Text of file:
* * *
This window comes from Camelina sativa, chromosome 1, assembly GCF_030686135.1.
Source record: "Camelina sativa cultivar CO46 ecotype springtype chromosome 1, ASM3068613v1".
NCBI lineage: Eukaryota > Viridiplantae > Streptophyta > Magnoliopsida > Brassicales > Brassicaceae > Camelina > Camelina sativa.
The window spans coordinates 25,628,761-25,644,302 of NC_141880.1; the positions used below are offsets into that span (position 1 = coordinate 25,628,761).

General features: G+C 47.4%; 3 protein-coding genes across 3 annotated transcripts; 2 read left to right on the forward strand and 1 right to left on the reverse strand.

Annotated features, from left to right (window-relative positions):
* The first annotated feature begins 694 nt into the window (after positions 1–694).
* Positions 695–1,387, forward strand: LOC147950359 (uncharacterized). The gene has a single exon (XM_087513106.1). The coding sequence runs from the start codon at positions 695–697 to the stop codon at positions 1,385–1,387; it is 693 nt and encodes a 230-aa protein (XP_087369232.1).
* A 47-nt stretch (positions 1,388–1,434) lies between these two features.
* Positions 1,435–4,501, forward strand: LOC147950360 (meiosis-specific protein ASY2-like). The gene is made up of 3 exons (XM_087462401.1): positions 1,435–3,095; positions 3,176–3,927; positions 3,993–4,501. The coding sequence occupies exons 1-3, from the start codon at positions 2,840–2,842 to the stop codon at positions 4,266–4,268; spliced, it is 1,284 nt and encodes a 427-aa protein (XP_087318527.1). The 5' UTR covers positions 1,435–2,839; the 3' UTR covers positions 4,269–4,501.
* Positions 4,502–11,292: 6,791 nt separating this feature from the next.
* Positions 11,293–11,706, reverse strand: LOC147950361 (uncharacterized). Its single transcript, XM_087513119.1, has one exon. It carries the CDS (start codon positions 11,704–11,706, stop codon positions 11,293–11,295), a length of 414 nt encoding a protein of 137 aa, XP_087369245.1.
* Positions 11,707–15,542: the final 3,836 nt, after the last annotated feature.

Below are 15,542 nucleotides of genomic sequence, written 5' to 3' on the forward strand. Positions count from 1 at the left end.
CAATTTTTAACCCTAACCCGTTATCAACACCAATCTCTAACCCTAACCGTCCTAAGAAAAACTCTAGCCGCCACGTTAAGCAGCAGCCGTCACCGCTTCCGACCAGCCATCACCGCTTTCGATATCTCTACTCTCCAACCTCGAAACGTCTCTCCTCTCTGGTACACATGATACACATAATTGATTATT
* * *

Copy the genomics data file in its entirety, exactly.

This window comes from Camelina sativa, chromosome 1, assembly GCF_030686135.1.
Source record: "Camelina sativa cultivar CO46 ecotype springtype chromosome 1, ASM3068613v1".
NCBI lineage: Eukaryota > Viridiplantae > Streptophyta > Magnoliopsida > Brassicales > Brassicaceae > Camelina > Camelina sativa.
The window spans coordinates 25,628,761-25,644,302 of NC_141880.1; the positions used below are offsets into that span (position 1 = coordinate 25,628,761).

General features: G+C 47.4%; 3 protein-coding genes across 3 annotated transcripts; 2 read left to right on the forward strand and 1 right to left on the reverse strand.

Annotated features, from left to right (window-relative positions):
* The first annotated feature begins 694 nt into the window (after positions 1–694).
* Positions 695–1,387, forward strand: LOC147950359 (uncharacterized). The gene has a single exon (XM_087513106.1). The coding sequence runs from the start codon at positions 695–697 to the stop codon at positions 1,385–1,387; it is 693 nt and encodes a 230-aa protein (XP_087369232.1).
* A 47-nt stretch (positions 1,388–1,434) lies between these two features.
* Positions 1,435–4,501, forward strand: LOC147950360 (meiosis-specific protein ASY2-like). The gene is made up of 3 exons (XM_087462401.1): positions 1,435–3,095; positions 3,176–3,927; positions 3,993–4,501. The coding sequence occupies exons 1-3, from the start codon at positions 2,840–2,842 to the stop codon at positions 4,266–4,268; spliced, it is 1,284 nt and encodes a 427-aa protein (XP_087318527.1). The 5' UTR covers positions 1,435–2,839; the 3' UTR covers positions 4,269–4,501.
* Positions 4,502–11,292: 6,791 nt separating this feature from the next.
* Positions 11,293–11,706, reverse strand: LOC147950361 (uncharacterized). Its single transcript, XM_087513119.1, has one exon. It carries the CDS (start codon positions 11,704–11,706, stop codon positions 11,293–11,295), a length of 414 nt encoding a protein of 137 aa, XP_087369245.1.
* Positions 11,707–15,542: the final 3,836 nt, after the last annotated feature.

Below are 15,542 nucleotides of genomic sequence, written 5' to 3' on the forward strand. Positions count from 1 at the left end.
CAATTTTTAACCCTAACCCGTTATCAACACCAATCTCTAACCCTAACCGTCCTAAGAAAAACTCTAGCCGCCACGTTAAGCAGCAGCCGTCACCGCTTCCGACCAGCCATCACCGCTTTCGATATCTCTACTCTCCAACCTCGAAACGTCTCTCCTCTCTGGTACACATGATACACATAATTGATTATT